Galway’s David Burke refuses to buy into notion of Kilkenny invincibility

County face Clare in All-Ireland quarter-finals with pressure on Joe Canning and co

Galway’s David Burke. Photograph: Tom Beary/Inpho

Galway’s David Burke. Photograph: Tom Beary/Inpho

 

It is put to David Burke that Galway hurlers do not seem to have fragile minds. And yet, capitulation at the hands of Kilkenny in last year’s All-Ireland final and the recent Leinster decider sees this accusation flung at them time and again.

So far the soundbite of the hurling championship belongs to Ger Loughnane, who wrote they had “no guts whatsoever”. Insiders looking at those in paid media roles, like outgoing Limerick manager TJ Ryan, believe the former Galway manager’s comment went beyond brinkmanship.

“Kilkenny are the benchmark and it has happened against them more than anyone else,” Burke responded. “We have beaten every other team in championship at some stage, bar maybe Waterford.

“I don’t know if it is a thing that players in Galway let seep into their mind from things that are said. Maybe the general people in Galway might be a bit soft in that ‘Aw, we’ll go up and compete anyway. If we win we win, if we lose we lose.’ Whereas you can see in Kilkenny, even talking to people, they want to win all the time. That’s their mentality and that reflects in the players as well.

Change coming

“I think things are changing, I can see it. I know it might not have been shown the last day but there is a bit of change coming there.”

Burke, speaking at the launch of the All-Ireland hurling championship at the National Games Development Centre in Abbotstown, has stared down this conundrum since losing an All-Ireland minor final to Kilkenny in 2008.

Second Captains

“I suppose with all the social media now sometimes it can be hard,” said the 26-year-old midfielder. “When you meet people on the street, when you meet family, they’re always kind of talking about it, but sure, look, since I’ve been there it’s kind of always there, going back years.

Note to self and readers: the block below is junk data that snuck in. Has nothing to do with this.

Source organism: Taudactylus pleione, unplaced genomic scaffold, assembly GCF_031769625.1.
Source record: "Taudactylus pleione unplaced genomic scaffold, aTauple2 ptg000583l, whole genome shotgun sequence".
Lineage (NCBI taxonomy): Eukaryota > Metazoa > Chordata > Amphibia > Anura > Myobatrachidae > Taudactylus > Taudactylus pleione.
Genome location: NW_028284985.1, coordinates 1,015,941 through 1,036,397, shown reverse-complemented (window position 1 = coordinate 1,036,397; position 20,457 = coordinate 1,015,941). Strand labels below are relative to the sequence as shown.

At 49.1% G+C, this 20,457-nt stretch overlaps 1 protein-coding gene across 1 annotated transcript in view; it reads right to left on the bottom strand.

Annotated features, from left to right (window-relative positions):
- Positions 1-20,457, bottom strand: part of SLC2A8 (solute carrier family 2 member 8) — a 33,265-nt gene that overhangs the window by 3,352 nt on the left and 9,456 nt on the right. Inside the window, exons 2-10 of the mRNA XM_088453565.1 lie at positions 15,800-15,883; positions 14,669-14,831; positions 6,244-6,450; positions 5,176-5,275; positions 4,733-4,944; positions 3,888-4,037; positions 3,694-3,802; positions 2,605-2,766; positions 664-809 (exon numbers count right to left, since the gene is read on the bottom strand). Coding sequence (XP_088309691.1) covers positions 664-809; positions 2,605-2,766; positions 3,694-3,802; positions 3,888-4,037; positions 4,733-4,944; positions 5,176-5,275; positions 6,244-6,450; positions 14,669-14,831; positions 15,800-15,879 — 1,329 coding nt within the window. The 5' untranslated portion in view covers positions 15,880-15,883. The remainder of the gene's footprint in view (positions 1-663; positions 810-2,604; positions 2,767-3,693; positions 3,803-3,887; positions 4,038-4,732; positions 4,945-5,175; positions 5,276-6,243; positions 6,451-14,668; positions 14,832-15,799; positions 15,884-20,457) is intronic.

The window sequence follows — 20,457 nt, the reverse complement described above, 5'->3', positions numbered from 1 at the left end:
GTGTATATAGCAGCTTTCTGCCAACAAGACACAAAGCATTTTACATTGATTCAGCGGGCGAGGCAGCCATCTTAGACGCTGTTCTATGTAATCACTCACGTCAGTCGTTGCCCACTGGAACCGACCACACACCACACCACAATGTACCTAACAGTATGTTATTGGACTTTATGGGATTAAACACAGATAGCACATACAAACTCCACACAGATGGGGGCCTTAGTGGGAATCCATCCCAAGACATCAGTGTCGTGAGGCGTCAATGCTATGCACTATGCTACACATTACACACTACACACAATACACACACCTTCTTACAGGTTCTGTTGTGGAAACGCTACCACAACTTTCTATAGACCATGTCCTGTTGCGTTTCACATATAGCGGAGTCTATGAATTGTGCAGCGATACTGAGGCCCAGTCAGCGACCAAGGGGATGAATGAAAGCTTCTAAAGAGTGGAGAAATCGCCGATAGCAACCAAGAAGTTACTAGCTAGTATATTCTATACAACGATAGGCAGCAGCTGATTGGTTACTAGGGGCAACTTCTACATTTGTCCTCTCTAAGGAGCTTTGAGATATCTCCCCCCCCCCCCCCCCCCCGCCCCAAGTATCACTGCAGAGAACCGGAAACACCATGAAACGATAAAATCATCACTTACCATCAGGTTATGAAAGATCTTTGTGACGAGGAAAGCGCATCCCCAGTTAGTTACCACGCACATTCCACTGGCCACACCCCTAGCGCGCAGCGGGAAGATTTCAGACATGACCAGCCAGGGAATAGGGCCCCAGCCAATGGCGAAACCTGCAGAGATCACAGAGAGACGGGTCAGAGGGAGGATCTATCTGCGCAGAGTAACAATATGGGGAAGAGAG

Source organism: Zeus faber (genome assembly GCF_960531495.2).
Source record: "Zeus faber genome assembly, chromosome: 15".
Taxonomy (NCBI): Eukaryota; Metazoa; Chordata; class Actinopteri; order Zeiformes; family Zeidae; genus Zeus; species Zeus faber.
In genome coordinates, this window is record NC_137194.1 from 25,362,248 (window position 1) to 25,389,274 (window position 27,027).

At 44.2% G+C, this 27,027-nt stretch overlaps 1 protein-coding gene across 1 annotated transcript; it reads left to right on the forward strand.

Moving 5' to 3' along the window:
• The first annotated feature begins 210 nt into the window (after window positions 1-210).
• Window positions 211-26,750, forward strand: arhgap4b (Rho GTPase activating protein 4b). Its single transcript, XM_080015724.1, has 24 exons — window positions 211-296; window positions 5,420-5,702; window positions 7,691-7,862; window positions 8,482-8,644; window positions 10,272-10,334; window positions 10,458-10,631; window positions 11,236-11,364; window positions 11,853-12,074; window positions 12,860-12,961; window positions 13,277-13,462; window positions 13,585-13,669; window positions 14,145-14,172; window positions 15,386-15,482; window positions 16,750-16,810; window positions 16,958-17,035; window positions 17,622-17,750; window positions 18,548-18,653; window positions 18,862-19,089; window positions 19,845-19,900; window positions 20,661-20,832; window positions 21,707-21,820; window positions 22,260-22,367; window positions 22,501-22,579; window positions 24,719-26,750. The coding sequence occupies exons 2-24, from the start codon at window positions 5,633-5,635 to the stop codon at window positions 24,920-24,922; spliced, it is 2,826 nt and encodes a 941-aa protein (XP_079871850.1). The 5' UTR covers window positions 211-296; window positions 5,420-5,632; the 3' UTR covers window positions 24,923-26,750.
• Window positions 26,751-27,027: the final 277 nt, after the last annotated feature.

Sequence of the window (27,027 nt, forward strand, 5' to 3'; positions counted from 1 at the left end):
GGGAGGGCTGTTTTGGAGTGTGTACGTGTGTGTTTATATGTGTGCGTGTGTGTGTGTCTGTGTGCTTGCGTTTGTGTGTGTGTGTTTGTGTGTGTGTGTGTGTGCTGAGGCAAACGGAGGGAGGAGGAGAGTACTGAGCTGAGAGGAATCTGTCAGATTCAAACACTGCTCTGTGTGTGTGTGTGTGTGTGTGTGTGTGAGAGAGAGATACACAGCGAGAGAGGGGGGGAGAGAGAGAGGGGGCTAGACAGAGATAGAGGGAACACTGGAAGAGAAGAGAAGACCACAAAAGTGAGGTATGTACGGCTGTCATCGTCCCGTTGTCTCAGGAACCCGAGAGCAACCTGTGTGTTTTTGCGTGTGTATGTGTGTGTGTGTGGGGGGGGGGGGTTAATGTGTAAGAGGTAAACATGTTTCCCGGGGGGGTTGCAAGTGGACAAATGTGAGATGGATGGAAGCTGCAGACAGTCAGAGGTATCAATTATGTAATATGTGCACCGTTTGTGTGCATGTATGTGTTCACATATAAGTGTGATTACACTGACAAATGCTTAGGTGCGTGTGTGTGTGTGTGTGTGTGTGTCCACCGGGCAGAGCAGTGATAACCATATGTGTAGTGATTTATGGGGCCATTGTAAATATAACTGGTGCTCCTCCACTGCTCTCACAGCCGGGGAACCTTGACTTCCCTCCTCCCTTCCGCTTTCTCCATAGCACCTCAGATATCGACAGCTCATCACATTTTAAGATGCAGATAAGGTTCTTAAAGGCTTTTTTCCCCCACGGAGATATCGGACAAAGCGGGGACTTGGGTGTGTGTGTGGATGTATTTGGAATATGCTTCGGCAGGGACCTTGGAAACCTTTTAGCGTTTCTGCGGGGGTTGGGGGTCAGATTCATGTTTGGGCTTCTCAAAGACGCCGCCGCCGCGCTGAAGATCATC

“There’s that bit of stick but you kind of get used to it and get on with it. It’s not too bad. I don’t really read anything in the papers.

“Look, it’s been harsh but some of it’s probably true as well in a way. The last day some of the leaders on the team, even myself, probably didn’t stand up enough when Kilkenny really went to that extra level.”

Same old story then.

“Since [Brian] Cody took over, ourselves and Cork are the only teams that have beaten them three times in championship. Tipp have only beaten them once.

“We had them kind of rattled [in the Leinster final] and I thought they were kind of panicking a bit. They brought on Richie Hogan, who’s a serious lad to bring on, and he kind of got them out of a small bit of a hole after half-time.

“They seemed to find that little bit more. I don’t know how they do it. They turn it over quickly and get fast ball in then and you’re kind of caught.

Ruck situations

“With Kilkenny, it’s their ability to get in last-second tackles and not giving you a second at even picking the ball up off the ground. It’s their ability to keep the ball in them kind of ruck situations. There’s no real tactics, it’s just their work rate is way better.”

Burke refused to allow Joe Canning shoulder the blame.

“He got a bit of stick last year but he has actually added something to his game last year that people didn’t really see.

“In the years before that everything was expected to be on him, whereas last year other players stood up around him and chipped in with a lot of scores. That was the ability of him to bring others into the game. He is doing that again this year. Things just didn’t go well the last day. He hit frees well, if you can take one positive out of the game. I’m sure he will know himself, he is a serious quality player and Clare backs know full well when he is in form he is hard to stop. His ability to take [out] two or three backs and then maybe another Galway forward can come up trumps – the likes of Cathal Mannion, Conor Whelan or Conor Cooney. ”

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